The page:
BANGOR — The Bangor and Aroostook Railroad could be getting back into the potato shipping business, thanks to the oil crunch that is keeping some truckers off the roads.
The railroad has notified members of Maine’s potato industry that it is prepared to get refrigerator cars into Aroostook County and move out potato harvests at a competitive rate, said Dan Sabin, vice president and chief operating officer of the railroad.
“We certainly don’t want to see the potatoes spoil or the industry lose a lot of money because they can’t get a competitive rate,” Sabin said Friday.
Truckers generally have to travel with empty trucks to Maine’s northern areas to ship potatoes out. The high price of diesel fuel has forced many truckers faced with losing money to idle their trucks in the meantime.
Some farmers in Aroostook County can’t find anyone to haul their potatoes south. Many truckers who normally wouldn’t mind making the run north with empty trucks now won’t go unless they also have a northbound load of goods.
“That leaves potato producers and the co-ops high and dry with no options,” Sabin said.
The railroad has not carted potatoes regularly for more than 30 years because the trucking industry has taken over, Sabin said, but it is looking to get back into the market.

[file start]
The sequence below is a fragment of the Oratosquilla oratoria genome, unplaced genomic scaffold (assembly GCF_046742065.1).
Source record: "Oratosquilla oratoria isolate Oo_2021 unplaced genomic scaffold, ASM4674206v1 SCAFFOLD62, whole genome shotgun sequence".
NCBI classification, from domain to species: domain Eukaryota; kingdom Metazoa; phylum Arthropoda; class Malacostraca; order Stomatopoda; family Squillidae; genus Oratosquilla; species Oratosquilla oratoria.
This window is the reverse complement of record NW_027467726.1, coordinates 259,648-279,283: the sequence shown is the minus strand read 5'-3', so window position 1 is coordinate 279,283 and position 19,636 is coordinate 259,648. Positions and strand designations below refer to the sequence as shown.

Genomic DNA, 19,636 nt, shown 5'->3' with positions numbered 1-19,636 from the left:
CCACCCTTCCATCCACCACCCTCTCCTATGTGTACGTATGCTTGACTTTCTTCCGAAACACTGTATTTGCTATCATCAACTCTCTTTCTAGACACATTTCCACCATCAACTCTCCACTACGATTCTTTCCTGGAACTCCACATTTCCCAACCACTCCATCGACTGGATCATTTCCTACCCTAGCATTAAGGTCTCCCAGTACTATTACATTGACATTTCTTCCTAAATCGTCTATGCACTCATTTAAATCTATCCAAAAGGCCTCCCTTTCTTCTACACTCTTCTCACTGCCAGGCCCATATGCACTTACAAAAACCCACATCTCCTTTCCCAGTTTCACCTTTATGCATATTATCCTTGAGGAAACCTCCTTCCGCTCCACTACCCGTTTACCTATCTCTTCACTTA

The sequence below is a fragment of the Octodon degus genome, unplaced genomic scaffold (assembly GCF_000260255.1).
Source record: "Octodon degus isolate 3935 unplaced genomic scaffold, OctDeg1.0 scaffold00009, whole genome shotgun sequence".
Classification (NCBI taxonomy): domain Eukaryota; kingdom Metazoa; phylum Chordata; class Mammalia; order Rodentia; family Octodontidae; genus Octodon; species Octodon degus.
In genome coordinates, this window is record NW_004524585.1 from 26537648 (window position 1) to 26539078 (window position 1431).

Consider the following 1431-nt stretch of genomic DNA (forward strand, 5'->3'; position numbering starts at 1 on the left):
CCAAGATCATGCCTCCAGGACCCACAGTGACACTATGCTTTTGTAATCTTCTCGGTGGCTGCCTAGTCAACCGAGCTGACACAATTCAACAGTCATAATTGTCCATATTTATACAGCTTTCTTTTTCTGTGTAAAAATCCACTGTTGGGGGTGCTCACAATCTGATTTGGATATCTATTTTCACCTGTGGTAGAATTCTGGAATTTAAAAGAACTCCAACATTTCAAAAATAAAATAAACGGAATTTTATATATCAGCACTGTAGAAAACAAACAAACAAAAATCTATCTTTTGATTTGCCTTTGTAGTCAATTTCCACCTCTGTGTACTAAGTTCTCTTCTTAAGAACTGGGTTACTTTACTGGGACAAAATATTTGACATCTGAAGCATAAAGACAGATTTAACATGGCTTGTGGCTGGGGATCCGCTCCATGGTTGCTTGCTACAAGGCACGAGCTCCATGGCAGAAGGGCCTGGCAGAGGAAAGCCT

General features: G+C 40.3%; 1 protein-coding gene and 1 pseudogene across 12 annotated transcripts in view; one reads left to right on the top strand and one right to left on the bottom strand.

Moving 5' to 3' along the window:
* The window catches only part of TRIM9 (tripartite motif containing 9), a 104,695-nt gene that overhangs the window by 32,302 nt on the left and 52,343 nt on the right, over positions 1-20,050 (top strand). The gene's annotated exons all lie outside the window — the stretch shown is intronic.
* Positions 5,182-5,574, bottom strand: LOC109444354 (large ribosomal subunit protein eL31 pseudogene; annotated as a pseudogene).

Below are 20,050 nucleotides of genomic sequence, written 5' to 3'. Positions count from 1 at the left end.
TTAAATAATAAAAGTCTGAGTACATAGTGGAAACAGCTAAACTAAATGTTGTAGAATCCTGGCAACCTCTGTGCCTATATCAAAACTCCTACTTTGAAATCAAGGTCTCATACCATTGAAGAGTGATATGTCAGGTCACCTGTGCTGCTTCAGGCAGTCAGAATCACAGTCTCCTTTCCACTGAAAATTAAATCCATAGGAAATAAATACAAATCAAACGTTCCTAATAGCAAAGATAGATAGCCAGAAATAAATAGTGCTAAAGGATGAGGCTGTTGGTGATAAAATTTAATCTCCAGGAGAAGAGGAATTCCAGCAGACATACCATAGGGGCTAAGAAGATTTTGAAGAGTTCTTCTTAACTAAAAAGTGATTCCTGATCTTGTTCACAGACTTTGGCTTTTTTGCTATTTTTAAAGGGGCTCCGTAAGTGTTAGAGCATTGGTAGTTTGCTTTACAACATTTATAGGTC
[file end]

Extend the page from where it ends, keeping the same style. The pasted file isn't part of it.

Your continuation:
“This is an opportunity to show the industry that we can aggressively pursue the markets that were lost to trucks,” he said.
Meanwhile, federal officials continued efforts to address the high price of oil.
Sens. Susan Collins, R-Maine, and Charles Schumer, D-N.Y., have sent Energy Secretary Bill Richardson a letter urging him to tell oil ministers that unless they increase the oil output, the United States would dip into its own strategic oil reserve.
“We cannot sit idly by as OPEC continues to choke off our oil supply and manipulate our markets,” Collins wrote.
“By signifying our willingness to draw down the SPR, not only would prices drop, but we would be sending a message to OPEC that we will fight its anti-competitive practices, which we view as an attack on our economy,” she wrote.
Richardson has declined to use the reserve, maintaining it is designed for supply disruptions and not influencing prices.
In addition, the chairman of the House International Relations Committee is calling for foreign aid to be cut off to oil-producing nations that have slashed production.
Rep. Benjamin Gilman, R-N.Y., said Thursday that the United States currently provides military and economic assistance to various nations in the Organization of the Petroleum Exporting Countries. That aid should be used as leverage to encourage OPEC to help lower prices by putting more oil on the market.
Gilman also said Clinton should re-examine the U.S. relationship with the OPEC nations.
Cutbacks in supply by OPEC have helped heating oil costs soar in the Northeast. President Clinton has released all of about $300 million in low income heating assistance money and is asking Congress for another $600 million.
Richardson was heading to Mexico, Saudi Arabia and Kuwait for talks on oil prices in the coming days. His visit comes as oil ministers suggest they are open to raising their output of crude oil to restrain prices.
Meanwhile, U.S. Rep. John Baldacci’s office Web site has devoted a special section to the fuel problem. The site’s address is: www.house.gov/baldacci and the link to fuel information is located on the home page. Information about the low-income home energy assistance program, including telephone numbers, can be accessed on the Web site.